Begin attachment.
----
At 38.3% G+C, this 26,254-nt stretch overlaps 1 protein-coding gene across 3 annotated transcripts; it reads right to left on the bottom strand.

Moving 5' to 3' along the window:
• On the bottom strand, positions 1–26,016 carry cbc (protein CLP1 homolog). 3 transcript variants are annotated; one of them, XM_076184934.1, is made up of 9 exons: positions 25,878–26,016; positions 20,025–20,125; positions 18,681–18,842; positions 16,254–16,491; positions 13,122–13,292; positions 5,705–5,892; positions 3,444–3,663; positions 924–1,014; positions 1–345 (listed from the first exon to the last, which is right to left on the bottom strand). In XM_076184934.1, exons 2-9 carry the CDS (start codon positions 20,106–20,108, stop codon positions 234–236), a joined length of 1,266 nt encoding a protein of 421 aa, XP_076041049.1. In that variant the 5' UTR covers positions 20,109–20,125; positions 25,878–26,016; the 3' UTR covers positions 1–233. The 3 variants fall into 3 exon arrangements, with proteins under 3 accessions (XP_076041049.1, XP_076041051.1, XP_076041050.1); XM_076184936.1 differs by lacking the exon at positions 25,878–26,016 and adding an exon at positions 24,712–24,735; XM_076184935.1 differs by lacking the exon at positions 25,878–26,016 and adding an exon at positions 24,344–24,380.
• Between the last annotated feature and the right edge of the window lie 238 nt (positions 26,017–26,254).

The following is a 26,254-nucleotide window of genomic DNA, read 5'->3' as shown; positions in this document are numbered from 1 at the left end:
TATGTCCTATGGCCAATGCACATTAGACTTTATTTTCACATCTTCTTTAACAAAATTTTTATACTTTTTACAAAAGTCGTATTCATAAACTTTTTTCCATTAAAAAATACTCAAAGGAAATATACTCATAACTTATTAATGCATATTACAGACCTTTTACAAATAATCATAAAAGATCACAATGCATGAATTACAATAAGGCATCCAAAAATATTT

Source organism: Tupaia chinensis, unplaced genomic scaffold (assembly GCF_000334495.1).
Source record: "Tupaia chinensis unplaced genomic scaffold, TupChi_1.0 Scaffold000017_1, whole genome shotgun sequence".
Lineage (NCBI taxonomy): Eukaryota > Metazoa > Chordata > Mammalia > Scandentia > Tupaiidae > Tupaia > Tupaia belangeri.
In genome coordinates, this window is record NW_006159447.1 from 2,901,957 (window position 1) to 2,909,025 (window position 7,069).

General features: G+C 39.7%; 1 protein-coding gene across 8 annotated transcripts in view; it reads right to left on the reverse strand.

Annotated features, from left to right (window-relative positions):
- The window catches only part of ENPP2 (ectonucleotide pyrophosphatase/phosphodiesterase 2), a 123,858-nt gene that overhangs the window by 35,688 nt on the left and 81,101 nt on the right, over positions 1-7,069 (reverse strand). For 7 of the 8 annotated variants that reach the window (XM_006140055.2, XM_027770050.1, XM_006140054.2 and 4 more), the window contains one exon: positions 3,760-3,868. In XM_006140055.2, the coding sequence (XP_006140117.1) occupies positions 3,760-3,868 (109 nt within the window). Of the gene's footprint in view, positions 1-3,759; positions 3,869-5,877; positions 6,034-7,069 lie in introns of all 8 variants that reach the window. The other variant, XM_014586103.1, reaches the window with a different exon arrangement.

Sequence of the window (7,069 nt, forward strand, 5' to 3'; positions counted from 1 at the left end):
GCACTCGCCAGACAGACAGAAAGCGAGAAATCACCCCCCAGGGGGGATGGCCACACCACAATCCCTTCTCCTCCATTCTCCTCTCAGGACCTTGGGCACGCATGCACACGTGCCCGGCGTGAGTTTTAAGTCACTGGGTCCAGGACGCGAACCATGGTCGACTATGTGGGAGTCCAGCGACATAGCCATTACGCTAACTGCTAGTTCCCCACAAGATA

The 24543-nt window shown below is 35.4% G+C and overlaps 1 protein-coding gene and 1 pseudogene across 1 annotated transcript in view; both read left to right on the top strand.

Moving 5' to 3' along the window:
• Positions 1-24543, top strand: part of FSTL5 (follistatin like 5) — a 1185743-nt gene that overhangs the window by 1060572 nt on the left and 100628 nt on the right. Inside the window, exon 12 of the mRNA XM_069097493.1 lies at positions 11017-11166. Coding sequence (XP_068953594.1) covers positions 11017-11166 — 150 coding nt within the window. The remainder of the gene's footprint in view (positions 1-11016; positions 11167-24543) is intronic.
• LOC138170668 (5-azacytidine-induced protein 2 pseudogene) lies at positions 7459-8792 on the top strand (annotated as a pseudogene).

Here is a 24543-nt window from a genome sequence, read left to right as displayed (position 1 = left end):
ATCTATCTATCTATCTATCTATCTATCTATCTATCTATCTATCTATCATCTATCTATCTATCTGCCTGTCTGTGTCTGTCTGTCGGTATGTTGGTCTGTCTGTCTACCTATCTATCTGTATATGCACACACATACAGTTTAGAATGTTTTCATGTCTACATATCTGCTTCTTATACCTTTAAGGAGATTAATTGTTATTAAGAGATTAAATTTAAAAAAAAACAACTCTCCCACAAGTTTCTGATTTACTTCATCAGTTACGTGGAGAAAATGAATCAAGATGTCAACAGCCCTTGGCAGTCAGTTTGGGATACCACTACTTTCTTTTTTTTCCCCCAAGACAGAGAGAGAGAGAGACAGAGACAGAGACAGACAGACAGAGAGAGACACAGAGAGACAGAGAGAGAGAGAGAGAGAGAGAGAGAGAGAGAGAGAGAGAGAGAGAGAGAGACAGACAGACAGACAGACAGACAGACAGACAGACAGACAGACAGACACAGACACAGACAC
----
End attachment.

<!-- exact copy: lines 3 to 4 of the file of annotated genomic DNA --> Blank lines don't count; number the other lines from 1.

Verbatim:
• On the bottom strand, positions 1–26,016 carry cbc (protein CLP1 homolog). 3 transcript variants are annotated; one of them, XM_076184934.1, is made up of 9 exons: positions 25,878–26,016; positions 20,025–20,125; positions 18,681–18,842; positions 16,254–16,491; positions 13,122–13,292; positions 5,705–5,892; positions 3,444–3,663; positions 924–1,014; positions 1–345 (listed from the first exon to the last, which is right to left on the bottom strand). In XM_076184934.1, exons 2-9 carry the CDS (start codon positions 20,106–20,108, stop codon positions 234–236), a joined length of 1,266 nt encoding a protein of 421 aa, XP_076041049.1. In that variant the 5' UTR covers positions 20,109–20,125; positions 25,878–26,016; the 3' UTR covers positions 1–233. The 3 variants fall into 3 exon arrangements, with proteins under 3 accessions (XP_076041049.1, XP_076041051.1, XP_076041050.1); XM_076184936.1 differs by lacking the exon at positions 25,878–26,016 and adding an exon at positions 24,712–24,735; XM_076184935.1 differs by lacking the exon at positions 25,878–26,016 and adding an exon at positions 24,344–24,380.
• Between the last annotated feature and the right edge of the window lie 238 nt (positions 26,017–26,254).